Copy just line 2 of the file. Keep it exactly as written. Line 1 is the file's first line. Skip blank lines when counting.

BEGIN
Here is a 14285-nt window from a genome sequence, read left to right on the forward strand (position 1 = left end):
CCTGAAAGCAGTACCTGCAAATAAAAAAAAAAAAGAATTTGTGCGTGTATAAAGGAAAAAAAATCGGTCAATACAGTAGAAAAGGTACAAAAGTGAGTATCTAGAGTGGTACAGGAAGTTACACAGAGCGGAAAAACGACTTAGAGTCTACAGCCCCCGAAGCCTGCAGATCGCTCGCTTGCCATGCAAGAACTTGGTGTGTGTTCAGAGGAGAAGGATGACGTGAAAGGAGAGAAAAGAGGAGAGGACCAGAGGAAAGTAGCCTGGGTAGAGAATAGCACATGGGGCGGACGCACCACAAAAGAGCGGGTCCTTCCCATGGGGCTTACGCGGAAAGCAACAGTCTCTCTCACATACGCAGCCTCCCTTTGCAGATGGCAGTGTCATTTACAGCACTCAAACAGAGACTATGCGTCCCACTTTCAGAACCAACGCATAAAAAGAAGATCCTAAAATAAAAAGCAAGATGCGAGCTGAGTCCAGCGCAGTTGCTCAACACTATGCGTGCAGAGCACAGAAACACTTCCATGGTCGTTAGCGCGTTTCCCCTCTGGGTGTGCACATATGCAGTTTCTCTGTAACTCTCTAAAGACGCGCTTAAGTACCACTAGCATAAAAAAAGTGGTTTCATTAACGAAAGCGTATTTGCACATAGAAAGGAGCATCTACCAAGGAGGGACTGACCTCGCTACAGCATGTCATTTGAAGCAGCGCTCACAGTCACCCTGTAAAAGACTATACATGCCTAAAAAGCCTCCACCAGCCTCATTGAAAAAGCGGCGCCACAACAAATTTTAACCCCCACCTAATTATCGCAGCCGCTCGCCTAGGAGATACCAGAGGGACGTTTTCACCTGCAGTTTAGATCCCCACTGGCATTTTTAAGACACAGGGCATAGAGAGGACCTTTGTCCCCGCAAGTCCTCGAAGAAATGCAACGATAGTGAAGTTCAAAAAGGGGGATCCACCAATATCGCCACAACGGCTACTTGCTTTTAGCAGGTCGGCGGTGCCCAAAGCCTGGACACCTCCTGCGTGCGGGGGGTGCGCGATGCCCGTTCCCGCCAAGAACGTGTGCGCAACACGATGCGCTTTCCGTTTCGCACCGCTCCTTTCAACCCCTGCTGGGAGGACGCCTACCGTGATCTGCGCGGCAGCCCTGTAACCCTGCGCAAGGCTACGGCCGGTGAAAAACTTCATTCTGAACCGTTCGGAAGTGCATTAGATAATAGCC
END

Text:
CCTGAAAGCAGTACCTGCAAATAAAAAAAAAAAAGAATTTGTGCGTGTATAAAGGAAAAAAAATCGGTCAATACAGTAGAAAAGGTACAAAAGTGAGTATCTAGAGTGGTACAGGAAGTTACACAGAGCGGAAAAACGACTTAGAGTCTACAGCCCCCGAAGCCTGCAGATCGCTCGCTTGCCATGCAAGAACTTGGTGTGTGTTCAGAGGAGAAGGATGACGTGAAAGGAGAGAAAAGAGGAGAGGACCAGAGGAAAGTAGCCTGGGTAGAGAATAGCACATGGGGCGGACGCACCACAAAAGAGCGGGTCCTTCCCATGGGGCTTACGCGGAAAGCAACAGTCTCTCTCACATACGCAGCCTCCCTTTGCAGATGGCAGTGTCATTTACAGCACTCAAACAGAGACTATGCGTCCCACTTTCAGAACCAACGCATAAAAAGAAGATCCTAAAATAAAAAGCAAGATGCGAGCTGAGTCCAGCGCAGTTGCTCAACACTATGCGTGCAGAGCACAGAAACACTTCCATGGTCGTTAGCGCGTTTCCCCTCTGGGTGTGCACATATGCAGTTTCTCTGTAACTCTCTAAAGACGCGCTTAAGTACCACTAGCATAAAAAAAGTGGTTTCATTAACGAAAGCGTATTTGCACATAGAAAGGAGCATCTACCAAGGAGGGACTGACCTCGCTACAGCATGTCATTTGAAGCAGCGCTCACAGTCACCCTGTAAAAGACTATACATGCCTAAAAAGCCTCCACCAGCCTCATTGAAAAAGCGGCGCCACAACAAATTTTAACCCCCACCTAATTATCGCAGCCGCTCGCCTAGGAGATACCAGAGGGACGTTTTCACCTGCAGTTTAGATCCCCACTGGCATTTTTAAGACACAGGGCATAGAGAGGACCTTTGTCCCCGCAAGTCCTCGAAGAAATGCAACGATAGTGAAGTTCAAAAAGGGGGATCCACCAATATCGCCACAACGGCTACTTGCTTTTAGCAGGTCGGCGGTGCCCAAAGCCTGGACACCTCCTGCGTGCGGGGGGTGCGCGATGCCCGTTCCCGCCAAGAACGTGTGCGCAACACGATGCGCTTTCCGTTTCGCACCGCTCCTTTCAACCCCTGCTGGGAGGACGCCTACCGTGATCTGCGCGGCAGCCCTGTAACCCTGCGCAAGGCTACGGCCGGTGAAAAACTTCATTCTGAACCGTTCGGAAGTGCATTAGATAATAGCC